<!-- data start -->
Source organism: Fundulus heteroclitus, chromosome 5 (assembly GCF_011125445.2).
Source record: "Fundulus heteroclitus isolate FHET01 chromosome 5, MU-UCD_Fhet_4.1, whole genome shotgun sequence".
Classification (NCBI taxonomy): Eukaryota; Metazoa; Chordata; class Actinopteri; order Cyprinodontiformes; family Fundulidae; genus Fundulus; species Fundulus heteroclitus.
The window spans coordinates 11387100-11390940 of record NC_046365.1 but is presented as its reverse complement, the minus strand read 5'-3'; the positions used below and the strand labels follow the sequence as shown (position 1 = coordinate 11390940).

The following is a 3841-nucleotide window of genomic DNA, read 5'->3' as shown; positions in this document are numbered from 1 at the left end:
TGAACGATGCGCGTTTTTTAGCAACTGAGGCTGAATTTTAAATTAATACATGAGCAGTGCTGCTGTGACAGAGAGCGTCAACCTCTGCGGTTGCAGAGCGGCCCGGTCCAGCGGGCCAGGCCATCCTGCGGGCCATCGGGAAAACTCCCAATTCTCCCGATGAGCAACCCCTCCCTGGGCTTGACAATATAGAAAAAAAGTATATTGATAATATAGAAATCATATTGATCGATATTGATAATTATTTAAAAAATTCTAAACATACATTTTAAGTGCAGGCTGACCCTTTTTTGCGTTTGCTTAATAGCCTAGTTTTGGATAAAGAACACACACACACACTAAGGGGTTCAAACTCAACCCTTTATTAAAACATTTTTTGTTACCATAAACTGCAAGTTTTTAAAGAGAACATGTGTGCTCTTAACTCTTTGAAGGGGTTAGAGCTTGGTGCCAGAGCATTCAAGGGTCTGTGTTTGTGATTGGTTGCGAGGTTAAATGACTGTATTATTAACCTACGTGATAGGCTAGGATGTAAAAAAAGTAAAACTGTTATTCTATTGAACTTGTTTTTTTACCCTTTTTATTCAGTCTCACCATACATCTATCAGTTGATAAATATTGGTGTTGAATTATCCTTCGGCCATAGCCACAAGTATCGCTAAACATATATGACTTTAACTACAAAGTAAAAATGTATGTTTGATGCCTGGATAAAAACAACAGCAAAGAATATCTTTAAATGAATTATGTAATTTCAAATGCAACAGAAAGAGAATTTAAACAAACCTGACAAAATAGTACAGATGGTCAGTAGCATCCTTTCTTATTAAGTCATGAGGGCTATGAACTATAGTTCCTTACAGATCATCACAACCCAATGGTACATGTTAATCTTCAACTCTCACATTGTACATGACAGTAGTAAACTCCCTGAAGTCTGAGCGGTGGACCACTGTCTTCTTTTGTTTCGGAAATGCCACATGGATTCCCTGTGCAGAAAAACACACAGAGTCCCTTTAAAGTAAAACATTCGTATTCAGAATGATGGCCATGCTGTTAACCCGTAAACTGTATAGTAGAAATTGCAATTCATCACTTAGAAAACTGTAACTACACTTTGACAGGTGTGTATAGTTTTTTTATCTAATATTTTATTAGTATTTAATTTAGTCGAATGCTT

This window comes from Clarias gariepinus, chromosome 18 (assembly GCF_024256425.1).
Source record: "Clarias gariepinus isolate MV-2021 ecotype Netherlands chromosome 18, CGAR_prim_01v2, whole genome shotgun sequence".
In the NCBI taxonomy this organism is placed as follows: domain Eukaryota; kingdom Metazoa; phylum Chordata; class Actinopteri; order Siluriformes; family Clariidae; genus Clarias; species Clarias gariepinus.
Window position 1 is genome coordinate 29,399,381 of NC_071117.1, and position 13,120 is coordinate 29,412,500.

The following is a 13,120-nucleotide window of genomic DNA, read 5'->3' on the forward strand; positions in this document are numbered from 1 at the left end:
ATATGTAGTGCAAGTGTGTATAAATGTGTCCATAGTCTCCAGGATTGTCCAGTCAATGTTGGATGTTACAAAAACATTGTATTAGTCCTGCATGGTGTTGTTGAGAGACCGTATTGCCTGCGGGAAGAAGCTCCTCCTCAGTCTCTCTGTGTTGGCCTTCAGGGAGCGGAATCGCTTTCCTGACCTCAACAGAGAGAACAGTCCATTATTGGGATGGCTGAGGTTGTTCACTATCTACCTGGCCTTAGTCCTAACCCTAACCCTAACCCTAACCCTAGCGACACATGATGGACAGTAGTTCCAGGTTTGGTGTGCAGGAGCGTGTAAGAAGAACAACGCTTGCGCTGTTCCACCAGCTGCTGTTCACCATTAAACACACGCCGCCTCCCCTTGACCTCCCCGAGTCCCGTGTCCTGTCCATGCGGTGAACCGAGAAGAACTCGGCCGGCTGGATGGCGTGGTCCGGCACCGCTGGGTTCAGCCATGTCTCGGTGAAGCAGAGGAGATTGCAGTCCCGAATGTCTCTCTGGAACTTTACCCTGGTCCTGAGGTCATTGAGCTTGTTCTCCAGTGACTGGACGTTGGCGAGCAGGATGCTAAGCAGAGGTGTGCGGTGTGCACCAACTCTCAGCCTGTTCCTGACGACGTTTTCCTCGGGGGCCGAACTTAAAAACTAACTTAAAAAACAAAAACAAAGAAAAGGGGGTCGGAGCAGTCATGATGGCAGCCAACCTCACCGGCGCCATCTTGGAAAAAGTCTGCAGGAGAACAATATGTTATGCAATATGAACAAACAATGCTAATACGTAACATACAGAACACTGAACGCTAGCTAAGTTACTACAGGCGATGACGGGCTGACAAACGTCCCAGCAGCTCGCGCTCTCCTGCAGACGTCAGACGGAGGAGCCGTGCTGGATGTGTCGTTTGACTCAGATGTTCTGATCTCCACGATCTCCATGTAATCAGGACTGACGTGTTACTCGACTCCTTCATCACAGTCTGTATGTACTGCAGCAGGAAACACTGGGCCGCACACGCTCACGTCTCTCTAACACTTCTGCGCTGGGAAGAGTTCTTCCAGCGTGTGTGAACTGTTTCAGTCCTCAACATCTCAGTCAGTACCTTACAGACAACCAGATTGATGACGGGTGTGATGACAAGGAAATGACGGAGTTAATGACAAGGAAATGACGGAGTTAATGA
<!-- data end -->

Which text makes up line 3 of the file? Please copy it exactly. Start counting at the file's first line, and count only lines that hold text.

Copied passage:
Classification (NCBI taxonomy): Eukaryota; Metazoa; Chordata; class Actinopteri; order Cyprinodontiformes; family Fundulidae; genus Fundulus; species Fundulus heteroclitus.